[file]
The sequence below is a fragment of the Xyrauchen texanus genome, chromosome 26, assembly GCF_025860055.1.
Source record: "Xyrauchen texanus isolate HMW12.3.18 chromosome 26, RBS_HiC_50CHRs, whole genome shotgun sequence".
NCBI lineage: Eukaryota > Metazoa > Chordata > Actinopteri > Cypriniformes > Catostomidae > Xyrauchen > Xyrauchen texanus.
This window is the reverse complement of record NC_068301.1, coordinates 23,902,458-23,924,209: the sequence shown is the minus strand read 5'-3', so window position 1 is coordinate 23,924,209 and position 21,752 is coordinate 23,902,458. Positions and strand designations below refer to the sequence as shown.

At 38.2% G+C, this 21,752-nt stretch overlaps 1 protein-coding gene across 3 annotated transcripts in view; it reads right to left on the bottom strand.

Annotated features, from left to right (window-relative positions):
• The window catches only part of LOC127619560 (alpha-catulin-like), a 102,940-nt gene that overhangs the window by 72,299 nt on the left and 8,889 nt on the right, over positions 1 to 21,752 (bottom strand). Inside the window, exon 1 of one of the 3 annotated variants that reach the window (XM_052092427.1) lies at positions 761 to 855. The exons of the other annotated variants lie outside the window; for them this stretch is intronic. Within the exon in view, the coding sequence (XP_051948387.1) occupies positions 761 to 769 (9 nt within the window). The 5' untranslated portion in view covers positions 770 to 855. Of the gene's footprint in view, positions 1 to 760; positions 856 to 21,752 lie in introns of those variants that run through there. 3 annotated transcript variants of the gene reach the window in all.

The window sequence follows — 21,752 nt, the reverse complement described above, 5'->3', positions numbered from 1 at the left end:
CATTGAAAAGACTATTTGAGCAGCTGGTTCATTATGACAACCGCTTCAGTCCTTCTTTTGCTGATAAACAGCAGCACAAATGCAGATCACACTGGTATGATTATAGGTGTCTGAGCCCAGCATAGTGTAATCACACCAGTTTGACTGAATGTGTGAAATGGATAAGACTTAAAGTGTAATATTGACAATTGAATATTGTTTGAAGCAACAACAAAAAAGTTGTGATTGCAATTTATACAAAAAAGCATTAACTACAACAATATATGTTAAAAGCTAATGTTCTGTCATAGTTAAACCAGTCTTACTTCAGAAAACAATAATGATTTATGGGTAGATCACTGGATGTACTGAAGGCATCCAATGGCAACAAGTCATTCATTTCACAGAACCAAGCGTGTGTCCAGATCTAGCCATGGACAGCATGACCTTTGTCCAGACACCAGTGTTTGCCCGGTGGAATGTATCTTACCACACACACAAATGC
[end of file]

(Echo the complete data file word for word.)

The sequence below is a fragment of the Xyrauchen texanus genome, chromosome 26, assembly GCF_025860055.1.
Source record: "Xyrauchen texanus isolate HMW12.3.18 chromosome 26, RBS_HiC_50CHRs, whole genome shotgun sequence".
NCBI lineage: Eukaryota > Metazoa > Chordata > Actinopteri > Cypriniformes > Catostomidae > Xyrauchen > Xyrauchen texanus.
This window is the reverse complement of record NC_068301.1, coordinates 23,902,458-23,924,209: the sequence shown is the minus strand read 5'-3', so window position 1 is coordinate 23,924,209 and position 21,752 is coordinate 23,902,458. Positions and strand designations below refer to the sequence as shown.

At 38.2% G+C, this 21,752-nt stretch overlaps 1 protein-coding gene across 3 annotated transcripts in view; it reads right to left on the bottom strand.

Annotated features, from left to right (window-relative positions):
• The window catches only part of LOC127619560 (alpha-catulin-like), a 102,940-nt gene that overhangs the window by 72,299 nt on the left and 8,889 nt on the right, over positions 1 to 21,752 (bottom strand). Inside the window, exon 1 of one of the 3 annotated variants that reach the window (XM_052092427.1) lies at positions 761 to 855. The exons of the other annotated variants lie outside the window; for them this stretch is intronic. Within the exon in view, the coding sequence (XP_051948387.1) occupies positions 761 to 769 (9 nt within the window). The 5' untranslated portion in view covers positions 770 to 855. Of the gene's footprint in view, positions 1 to 760; positions 856 to 21,752 lie in introns of those variants that run through there. 3 annotated transcript variants of the gene reach the window in all.

The window sequence follows — 21,752 nt, the reverse complement described above, 5'->3', positions numbered from 1 at the left end:
CATTGAAAAGACTATTTGAGCAGCTGGTTCATTATGACAACCGCTTCAGTCCTTCTTTTGCTGATAAACAGCAGCACAAATGCAGATCACACTGGTATGATTATAGGTGTCTGAGCCCAGCATAGTGTAATCACACCAGTTTGACTGAATGTGTGAAATGGATAAGACTTAAAGTGTAATATTGACAATTGAATATTGTTTGAAGCAACAACAAAAAAGTTGTGATTGCAATTTATACAAAAAAGCATTAACTACAACAATATATGTTAAAAGCTAATGTTCTGTCATAGTTAAACCAGTCTTACTTCAGAAAACAATAATGATTTATGGGTAGATCACTGGATGTACTGAAGGCATCCAATGGCAACAAGTCATTCATTTCACAGAACCAAGCGTGTGTCCAGATCTAGCCATGGACAGCATGACCTTTGTCCAGACACCAGTGTTTGCCCGGTGGAATGTATCTTACCACACACACAAATGC